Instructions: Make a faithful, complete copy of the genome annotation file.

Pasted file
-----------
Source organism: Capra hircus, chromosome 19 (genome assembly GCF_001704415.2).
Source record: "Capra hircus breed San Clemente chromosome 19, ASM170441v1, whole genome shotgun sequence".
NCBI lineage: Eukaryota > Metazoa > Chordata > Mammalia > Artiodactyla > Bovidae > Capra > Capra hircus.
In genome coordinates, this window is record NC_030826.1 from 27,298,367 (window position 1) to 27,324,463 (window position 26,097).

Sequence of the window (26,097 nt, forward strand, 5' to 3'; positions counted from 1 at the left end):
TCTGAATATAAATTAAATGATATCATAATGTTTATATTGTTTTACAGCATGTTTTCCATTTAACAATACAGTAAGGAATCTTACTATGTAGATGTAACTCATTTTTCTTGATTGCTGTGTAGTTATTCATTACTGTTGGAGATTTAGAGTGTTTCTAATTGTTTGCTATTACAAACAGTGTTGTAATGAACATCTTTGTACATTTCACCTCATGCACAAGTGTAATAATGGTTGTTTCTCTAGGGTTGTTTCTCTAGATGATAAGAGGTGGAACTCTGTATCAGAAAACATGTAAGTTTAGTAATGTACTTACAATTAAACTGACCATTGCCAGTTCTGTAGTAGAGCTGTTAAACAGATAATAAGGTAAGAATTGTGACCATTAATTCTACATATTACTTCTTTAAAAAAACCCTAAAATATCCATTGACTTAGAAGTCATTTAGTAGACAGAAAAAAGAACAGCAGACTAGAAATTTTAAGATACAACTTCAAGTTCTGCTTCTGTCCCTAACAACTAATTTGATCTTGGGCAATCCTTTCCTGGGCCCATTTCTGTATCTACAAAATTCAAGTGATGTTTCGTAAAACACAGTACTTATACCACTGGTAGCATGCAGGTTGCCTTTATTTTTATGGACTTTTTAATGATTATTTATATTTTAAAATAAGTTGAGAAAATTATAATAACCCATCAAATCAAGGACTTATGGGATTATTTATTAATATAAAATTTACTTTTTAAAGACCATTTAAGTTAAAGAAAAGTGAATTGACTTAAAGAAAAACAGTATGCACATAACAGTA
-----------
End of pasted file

Source organism: Capra hircus, chromosome 19 (genome assembly GCF_001704415.2).
Source record: "Capra hircus breed San Clemente chromosome 19, ASM170441v1, whole genome shotgun sequence".
NCBI lineage: Eukaryota > Metazoa > Chordata > Mammalia > Artiodactyla > Bovidae > Capra > Capra hircus.
In genome coordinates, this window is record NC_030826.1 from 27,298,367 (window position 1) to 27,324,463 (window position 26,097).

Sequence of the window (26,097 nt, forward strand, 5' to 3'; positions counted from 1 at the left end):
TCTGAATATAAATTAAATGATATCATAATGTTTATATTGTTTTACAGCATGTTTTCCATTTAACAATACAGTAAGGAATCTTACTATGTAGATGTAACTCATTTTTCTTGATTGCTGTGTAGTTATTCATTACTGTTGGAGATTTAGAGTGTTTCTAATTGTTTGCTATTACAAACAGTGTTGTAATGAACATCTTTGTACATTTCACCTCATGCACAAGTGTAATAATGGTTGTTTCTCTAGGGTTGTTTCTCTAGATGATAAGAGGTGGAACTCTGTATCAGAAAACATGTAAGTTTAGTAATGTACTTACAATTAAACTGACCATTGCCAGTTCTGTAGTAGAGCTGTTAAACAGATAATAAGGTAAGAATTGTGACCATTAATTCTACATATTACTTCTTTAAAAAAACCCTAAAATATCCATTGACTTAGAAGTCATTTAGTAGACAGAAAAAAGAACAGCAGACTAGAAATTTTAAGATACAACTTCAAGTTCTGCTTCTGTCCCTAACAACTAATTTGATCTTGGGCAATCCTTTCCTGGGCCCATTTCTGTATCTACAAAATTCAAGTGATGTTTCGTAAAACACAGTACTTATACCACTGGTAGCATGCAGGTTGCCTTTATTTTTATGGACTTTTTAATGATTATTTATATTTTAAAATAAGTTGAGAAAATTATAATAACCCATCAAATCAAGGACTTATGGGATTATTTATTAATATAAAATTTACTTTTTAAAGACCATTTAAGTTAAAGAAAAGTGAATTGACTTAAAGAAAAACAGTATGCACATAACAGTA